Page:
Rick Neilsen: the Australian was a semi-finalist at the 1972 Smirnoff Pro won by brother Paul at Haleiwa, Oahu | Photo: Steve Wilkings

The Neilsen family announced the passing of one of Queensland's greatest surfing legends, Rick Neilsen, aged 74.

Born on the Gold Coast on July 20, 1948, Roderick James Neilsen, better known as Rick or Ricky, was a fun-loving, colorful character admired by the surfing community.

He learned how to surf at Broadbeach in 1960-1961 on his local beach break, where a council park has been dedicated to the famous family name opposite Britannia Avenue, Broadbeach.

The third oldest of six brothers, Len, Kevin, Paul, Jon, and Gary, Rick attended Broadbeach State School before following in his father's footsteps, William Arthur Neilsen, affectionately called "Ganger" in the building trade.

"Ganger" was a builder boss (hence the nickname) and the first professionally paid Surfers Paradise lifeguard sponsored by a group of businessmen led by Jim Cavill prior to council funding.

Following in the success of fellow Broadbeach two-time National Junior champion Peter Drouyn, Rick and Paul joined Drouyn's lead to carve out a career path in competitive surfing.

They were invited members of the prestigious Gold Coast Windansea Surf Club based at Paula and Bev Stafford's flats at Cavill Avenue, Surfers Paradise.

Bev and "Ganger" were great mates and Surfers Paradise Surf Club champions.

Their mother, Betty, was an adept seamstress who designed tailor-made beach baggies and boardshorts, then called okanuis.

Rick was a trendsetter, a fancy dresser who liked wearing fashionable clothes.

Rick Neilsen: he was a member of the Australian team at Oceanside, California, for the 1972 World Surfing Championships | Photo: Jeff Divine

Shining at Sunset Beach

By 1967, Rick began surfboard shaping at Lawrie Hohensee's as a sought-after shaper while designing boards for himself and Paul.

From 1967-1972, Rick represented Queensland in consecutive national titles.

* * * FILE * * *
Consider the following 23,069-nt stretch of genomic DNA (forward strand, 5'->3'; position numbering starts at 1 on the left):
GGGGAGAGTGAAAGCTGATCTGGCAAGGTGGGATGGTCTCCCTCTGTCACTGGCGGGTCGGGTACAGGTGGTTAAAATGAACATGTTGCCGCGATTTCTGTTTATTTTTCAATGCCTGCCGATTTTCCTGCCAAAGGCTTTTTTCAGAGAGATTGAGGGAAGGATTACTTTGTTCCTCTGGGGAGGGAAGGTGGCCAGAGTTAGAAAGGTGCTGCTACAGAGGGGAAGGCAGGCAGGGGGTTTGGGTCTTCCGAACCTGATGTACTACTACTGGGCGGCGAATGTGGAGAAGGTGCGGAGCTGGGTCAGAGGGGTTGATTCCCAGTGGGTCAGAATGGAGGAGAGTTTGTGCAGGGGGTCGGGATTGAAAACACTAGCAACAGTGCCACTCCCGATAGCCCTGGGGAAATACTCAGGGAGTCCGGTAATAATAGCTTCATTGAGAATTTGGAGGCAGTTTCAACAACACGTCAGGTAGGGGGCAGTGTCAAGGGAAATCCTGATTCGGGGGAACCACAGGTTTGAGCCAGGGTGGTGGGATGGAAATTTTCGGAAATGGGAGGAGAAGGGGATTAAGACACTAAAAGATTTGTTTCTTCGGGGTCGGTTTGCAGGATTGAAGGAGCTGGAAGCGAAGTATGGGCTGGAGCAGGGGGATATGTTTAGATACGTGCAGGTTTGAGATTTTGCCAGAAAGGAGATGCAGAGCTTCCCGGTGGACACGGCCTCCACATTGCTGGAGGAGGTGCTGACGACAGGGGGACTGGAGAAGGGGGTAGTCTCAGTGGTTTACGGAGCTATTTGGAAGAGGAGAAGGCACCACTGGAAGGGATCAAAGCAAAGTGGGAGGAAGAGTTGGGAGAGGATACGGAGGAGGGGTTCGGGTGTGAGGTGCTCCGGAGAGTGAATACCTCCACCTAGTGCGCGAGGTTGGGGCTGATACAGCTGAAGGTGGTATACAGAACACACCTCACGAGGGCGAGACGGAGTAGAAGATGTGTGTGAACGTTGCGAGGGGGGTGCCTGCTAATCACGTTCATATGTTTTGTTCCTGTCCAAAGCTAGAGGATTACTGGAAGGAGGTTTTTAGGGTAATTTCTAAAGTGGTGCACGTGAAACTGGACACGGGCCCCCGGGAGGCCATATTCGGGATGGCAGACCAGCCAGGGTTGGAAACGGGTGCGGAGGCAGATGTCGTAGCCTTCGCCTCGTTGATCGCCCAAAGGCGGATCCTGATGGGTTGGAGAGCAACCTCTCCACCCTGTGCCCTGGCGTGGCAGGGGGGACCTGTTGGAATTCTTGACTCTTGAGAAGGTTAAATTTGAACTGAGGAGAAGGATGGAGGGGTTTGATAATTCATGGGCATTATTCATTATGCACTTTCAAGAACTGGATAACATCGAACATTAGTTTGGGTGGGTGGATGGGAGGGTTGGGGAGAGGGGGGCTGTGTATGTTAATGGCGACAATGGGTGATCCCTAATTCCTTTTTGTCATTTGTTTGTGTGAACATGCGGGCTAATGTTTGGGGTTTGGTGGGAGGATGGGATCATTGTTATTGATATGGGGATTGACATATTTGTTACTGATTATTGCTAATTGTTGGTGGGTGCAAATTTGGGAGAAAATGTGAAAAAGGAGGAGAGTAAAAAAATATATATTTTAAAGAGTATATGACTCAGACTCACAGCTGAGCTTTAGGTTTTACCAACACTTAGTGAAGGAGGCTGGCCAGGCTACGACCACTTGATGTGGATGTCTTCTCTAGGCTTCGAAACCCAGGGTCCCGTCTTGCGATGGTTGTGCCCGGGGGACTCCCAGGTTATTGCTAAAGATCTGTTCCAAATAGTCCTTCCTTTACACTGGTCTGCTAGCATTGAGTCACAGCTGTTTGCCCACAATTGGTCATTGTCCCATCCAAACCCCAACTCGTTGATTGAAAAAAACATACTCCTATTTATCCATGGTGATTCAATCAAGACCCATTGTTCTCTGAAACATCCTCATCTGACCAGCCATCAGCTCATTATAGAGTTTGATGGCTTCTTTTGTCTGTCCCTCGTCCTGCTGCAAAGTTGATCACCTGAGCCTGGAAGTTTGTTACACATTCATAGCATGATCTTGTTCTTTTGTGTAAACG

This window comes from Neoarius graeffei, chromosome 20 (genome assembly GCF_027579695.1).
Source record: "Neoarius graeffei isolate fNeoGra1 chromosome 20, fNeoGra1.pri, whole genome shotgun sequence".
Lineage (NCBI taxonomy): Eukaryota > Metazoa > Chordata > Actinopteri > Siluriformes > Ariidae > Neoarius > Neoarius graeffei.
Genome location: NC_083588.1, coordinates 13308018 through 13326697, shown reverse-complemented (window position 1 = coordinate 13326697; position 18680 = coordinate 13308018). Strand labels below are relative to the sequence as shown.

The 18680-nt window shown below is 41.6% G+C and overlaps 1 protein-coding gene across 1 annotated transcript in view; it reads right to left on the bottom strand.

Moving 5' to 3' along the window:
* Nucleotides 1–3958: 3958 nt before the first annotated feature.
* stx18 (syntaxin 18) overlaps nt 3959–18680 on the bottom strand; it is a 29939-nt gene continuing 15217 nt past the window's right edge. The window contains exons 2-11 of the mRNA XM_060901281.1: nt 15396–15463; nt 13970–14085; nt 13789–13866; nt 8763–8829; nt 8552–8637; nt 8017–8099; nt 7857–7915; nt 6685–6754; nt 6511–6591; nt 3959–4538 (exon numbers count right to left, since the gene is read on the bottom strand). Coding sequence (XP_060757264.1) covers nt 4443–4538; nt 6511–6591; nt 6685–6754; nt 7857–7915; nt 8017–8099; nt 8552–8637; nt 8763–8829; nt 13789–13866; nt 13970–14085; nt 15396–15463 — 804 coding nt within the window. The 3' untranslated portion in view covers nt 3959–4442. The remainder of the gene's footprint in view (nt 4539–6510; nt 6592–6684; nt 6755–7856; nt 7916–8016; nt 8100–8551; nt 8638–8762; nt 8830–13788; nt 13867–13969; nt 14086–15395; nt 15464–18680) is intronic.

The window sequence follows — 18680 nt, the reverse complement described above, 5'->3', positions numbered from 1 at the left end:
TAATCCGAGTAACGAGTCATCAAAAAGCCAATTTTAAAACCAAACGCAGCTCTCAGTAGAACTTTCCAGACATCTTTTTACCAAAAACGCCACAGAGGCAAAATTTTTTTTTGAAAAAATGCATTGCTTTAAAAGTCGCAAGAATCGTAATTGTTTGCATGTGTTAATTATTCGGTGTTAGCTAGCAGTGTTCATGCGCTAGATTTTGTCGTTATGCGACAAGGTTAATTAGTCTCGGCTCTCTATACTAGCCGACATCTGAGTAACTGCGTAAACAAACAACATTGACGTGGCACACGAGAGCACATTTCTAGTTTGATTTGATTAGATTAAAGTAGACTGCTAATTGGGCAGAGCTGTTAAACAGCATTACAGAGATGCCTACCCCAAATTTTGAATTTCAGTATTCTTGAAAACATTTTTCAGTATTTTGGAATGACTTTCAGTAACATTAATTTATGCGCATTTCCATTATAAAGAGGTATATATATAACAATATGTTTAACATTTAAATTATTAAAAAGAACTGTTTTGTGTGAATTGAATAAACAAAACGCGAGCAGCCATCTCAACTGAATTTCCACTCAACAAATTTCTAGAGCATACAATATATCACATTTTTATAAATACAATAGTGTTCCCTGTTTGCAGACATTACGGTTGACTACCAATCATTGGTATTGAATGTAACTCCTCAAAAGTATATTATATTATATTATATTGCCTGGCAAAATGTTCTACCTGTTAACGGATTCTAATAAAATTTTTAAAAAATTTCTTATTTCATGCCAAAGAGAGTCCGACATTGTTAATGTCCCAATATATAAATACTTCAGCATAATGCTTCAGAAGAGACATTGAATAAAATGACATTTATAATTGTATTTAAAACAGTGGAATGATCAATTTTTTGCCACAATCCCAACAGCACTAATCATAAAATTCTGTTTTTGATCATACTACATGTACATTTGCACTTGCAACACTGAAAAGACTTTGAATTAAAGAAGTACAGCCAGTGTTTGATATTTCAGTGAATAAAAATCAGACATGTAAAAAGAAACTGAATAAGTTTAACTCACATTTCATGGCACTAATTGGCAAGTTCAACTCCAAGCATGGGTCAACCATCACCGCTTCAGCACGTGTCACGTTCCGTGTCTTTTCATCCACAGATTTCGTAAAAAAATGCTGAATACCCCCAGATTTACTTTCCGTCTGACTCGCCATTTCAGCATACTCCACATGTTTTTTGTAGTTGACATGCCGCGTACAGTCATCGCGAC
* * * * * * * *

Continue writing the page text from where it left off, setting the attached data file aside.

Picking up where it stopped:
He registered a win in the 1970 Noosa Open amongst some of the best surfers in the country, including Hawaiian champions Gerry Lopez and Jimmy Blears.

In 1971, Paul won the Australian Open Men's title on a board Rick had especially shaped that would help them successfully launch Brothers Neilsen Surfboards and the Australian Championship board.

Rick was runner-up in the finals at the 1971 Bells Nationals and, together with Paul, was selected into the Australian team for the 1972 World Surfing Championships at San Diego, California.

Later that year, Paul won the Smirnoff Pro on an 8'2'' gun that Ricky had shaped in Honolulu glassed by Paul.

At the same event, Ricky registered his best international result with an impressive performance to make the semifinals at Haleiwa, North Shore, Oahu.

His tall frame of 6'2'' and lanky legs were perfectly suited to the Hawaiian surf, especially at Sunset Beach, where he continued to revisit through the seventies.

He persuaded "Ganger" into paddling out in the channel at Sunset to watch him surf and to say the old man had surfed the famous spot.

"Ganger" and Eddie Aikau's father, Sol, were good friends.

Rick embraced the Aloha spirit and the 1976 Hawaiian surfboard stingers, shaping his own version to be a super popular model in the Brothers Neilsen stores and further enhancing his shaping reputation.

A Lovable Queenslander

Rick was married to Elaine (Lainey), who gave birth to their son Adam, but tragedy struck when their beautiful Burleigh Heads home burnt down, losing much of the family possessions and memorabilia.

Tragically, not long after, Elaine unexpectedly died from an accidental fall.

He was an avid deep-sea diver with 1960s Gold Coast surf legends Trevor Elms and Basil Noonan, exploring the depths of various offshore reefs at Cook Island, Fido Reef, and off Burleigh Headland.

Rick loved surfing up and down the East Coast and traveling to Hawaii and Bali, although it was Burleigh Point where both Rick and Paul made their mark.

He had an infectious personality and possessed a raucous laugh - everybody loved this loquacious larrikin.

Rick was one of Queensland's all-time surfing greats, transitioning from longboards to shortboards and shaping champion-winning surfboards throughout.

Rick is survived by his only son Adam and his five brothers. All will sadly miss this lovable giant of Australian surfing.

Rest in Peace, Ricky.


Words by Andrew McKinnon | Chairman of the Gold Coast World Surfing Reserve

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